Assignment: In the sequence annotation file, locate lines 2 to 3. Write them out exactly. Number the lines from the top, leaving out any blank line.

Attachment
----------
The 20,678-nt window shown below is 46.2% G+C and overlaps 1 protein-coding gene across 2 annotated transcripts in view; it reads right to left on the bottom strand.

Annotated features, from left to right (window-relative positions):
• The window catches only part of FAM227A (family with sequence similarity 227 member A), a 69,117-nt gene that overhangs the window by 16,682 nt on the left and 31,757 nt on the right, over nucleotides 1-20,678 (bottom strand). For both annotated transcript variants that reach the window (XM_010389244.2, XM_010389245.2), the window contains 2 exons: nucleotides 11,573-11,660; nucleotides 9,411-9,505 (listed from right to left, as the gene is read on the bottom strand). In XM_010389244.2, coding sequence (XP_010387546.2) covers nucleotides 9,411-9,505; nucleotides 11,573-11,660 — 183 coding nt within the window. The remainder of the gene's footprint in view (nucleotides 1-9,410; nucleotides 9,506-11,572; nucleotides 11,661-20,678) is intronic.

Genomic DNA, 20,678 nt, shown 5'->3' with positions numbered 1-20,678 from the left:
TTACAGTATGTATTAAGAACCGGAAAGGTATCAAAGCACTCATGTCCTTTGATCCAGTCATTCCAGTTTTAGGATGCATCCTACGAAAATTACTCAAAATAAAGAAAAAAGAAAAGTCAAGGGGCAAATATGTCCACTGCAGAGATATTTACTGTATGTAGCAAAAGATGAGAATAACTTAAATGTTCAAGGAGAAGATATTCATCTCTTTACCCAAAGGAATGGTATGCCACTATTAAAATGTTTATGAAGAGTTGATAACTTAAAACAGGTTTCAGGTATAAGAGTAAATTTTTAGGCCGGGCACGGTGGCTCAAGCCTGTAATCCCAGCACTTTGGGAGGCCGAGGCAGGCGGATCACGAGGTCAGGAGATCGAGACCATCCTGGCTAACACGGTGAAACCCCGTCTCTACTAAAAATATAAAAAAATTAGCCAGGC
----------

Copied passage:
Annotated features, from left to right (window-relative positions):
• The window catches only part of FAM227A (family with sequence similarity 227 member A), a 69,117-nt gene that overhangs the window by 16,682 nt on the left and 31,757 nt on the right, over nucleotides 1-20,678 (bottom strand). For both annotated transcript variants that reach the window (XM_010389244.2, XM_010389245.2), the window contains 2 exons: nucleotides 11,573-11,660; nucleotides 9,411-9,505 (listed from right to left, as the gene is read on the bottom strand). In XM_010389244.2, coding sequence (XP_010387546.2) covers nucleotides 9,411-9,505; nucleotides 11,573-11,660 — 183 coding nt within the window. The remainder of the gene's footprint in view (nucleotides 1-9,410; nucleotides 9,506-11,572; nucleotides 11,661-20,678) is intronic.